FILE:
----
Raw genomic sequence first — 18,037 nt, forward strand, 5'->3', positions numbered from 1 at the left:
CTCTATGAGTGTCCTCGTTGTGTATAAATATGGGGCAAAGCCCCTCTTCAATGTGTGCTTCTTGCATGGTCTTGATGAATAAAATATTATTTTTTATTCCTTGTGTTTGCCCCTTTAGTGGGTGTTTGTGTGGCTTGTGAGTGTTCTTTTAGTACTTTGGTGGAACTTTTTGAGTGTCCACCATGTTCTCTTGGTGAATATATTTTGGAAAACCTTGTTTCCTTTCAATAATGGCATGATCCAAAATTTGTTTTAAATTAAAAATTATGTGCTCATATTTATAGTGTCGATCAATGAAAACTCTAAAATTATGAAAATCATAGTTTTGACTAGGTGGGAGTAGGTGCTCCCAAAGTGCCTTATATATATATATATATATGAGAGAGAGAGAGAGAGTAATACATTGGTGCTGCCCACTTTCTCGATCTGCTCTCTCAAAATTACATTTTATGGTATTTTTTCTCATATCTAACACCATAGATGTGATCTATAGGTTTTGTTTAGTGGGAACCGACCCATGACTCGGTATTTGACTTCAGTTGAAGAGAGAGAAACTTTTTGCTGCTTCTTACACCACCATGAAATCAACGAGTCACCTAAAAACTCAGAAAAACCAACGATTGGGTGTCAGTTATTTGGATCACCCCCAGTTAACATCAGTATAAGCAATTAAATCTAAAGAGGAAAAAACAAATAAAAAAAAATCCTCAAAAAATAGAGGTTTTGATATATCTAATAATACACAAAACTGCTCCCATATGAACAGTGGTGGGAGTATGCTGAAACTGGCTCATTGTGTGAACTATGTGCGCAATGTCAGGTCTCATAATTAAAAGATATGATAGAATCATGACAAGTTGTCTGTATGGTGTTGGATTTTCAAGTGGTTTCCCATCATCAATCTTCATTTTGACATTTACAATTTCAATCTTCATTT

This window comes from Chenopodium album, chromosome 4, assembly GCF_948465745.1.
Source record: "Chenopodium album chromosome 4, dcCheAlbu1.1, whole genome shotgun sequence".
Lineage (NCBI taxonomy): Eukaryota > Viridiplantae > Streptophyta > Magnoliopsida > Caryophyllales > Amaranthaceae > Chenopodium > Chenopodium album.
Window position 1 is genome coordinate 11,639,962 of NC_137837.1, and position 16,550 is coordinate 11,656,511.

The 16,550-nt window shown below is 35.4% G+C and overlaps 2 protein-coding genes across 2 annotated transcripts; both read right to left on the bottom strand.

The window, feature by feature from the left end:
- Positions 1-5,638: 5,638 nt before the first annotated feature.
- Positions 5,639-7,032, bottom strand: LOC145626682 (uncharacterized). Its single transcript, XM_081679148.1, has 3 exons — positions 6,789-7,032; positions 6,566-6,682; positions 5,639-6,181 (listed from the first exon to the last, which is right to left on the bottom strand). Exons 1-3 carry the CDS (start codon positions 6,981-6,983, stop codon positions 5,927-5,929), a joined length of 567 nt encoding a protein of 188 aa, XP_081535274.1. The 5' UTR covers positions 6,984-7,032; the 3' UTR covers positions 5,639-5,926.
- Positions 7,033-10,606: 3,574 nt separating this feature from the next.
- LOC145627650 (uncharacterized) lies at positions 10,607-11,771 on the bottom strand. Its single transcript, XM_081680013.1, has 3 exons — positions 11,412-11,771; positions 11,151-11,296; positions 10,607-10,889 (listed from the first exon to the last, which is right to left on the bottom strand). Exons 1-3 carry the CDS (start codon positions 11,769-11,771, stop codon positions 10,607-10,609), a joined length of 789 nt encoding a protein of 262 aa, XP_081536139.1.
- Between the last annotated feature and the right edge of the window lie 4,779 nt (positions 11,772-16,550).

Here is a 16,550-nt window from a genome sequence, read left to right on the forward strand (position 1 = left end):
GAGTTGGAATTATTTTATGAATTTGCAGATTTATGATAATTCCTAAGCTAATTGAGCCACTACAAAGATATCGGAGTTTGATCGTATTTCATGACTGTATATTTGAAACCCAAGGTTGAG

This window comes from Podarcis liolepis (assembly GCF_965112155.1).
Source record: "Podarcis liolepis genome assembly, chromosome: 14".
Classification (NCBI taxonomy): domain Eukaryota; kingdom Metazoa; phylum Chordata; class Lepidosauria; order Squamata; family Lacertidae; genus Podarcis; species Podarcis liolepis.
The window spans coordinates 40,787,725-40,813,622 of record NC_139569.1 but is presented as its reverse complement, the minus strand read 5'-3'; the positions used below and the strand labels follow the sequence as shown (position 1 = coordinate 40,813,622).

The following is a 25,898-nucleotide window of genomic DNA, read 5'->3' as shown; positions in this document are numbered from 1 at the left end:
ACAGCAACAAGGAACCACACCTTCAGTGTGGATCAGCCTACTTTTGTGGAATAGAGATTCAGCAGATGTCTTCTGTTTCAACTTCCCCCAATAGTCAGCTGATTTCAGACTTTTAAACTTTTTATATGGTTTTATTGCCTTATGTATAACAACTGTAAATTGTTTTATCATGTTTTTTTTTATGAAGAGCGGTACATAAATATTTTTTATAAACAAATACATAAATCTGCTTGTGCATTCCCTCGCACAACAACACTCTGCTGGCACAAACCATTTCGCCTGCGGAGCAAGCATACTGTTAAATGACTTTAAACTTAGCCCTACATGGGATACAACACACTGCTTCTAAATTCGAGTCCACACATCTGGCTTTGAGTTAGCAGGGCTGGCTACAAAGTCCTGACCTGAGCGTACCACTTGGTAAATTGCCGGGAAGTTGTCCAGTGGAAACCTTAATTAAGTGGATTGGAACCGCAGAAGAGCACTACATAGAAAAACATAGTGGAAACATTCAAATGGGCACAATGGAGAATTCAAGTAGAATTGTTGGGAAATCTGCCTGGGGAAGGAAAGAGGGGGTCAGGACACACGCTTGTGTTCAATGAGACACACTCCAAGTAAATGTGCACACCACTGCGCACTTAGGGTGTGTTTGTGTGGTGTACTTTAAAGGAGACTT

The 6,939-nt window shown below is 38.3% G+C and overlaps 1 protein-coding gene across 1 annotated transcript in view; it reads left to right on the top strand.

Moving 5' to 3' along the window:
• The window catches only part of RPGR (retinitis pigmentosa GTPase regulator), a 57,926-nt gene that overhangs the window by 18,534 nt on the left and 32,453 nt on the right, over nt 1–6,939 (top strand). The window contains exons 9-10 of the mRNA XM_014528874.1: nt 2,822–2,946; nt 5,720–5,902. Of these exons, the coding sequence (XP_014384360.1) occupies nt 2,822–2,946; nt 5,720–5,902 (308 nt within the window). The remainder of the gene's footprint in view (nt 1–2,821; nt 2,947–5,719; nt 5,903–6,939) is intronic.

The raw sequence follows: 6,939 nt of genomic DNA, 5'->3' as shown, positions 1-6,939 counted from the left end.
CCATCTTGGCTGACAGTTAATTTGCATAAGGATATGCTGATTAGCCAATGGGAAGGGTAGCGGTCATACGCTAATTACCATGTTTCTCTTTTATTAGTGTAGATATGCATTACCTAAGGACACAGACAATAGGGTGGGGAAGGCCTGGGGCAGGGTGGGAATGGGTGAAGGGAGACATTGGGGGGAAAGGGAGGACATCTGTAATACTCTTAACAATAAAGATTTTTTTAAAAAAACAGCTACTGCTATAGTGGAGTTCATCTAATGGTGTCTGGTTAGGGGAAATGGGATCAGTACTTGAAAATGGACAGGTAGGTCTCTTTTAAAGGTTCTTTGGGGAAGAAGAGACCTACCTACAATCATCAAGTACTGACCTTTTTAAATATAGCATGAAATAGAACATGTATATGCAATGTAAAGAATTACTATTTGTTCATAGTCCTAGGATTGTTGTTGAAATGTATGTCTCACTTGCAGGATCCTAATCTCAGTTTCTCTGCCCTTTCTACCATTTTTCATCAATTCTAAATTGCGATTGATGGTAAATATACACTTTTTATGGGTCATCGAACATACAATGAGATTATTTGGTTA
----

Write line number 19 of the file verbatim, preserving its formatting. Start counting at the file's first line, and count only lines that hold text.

The window spans coordinates 40,787,725-40,813,622 of record NC_139569.1 but is presented as its reverse complement, the minus strand read 5'-3'; the positions used below and the strand labels follow the sequence as shown (position 1 = coordinate 40,813,622).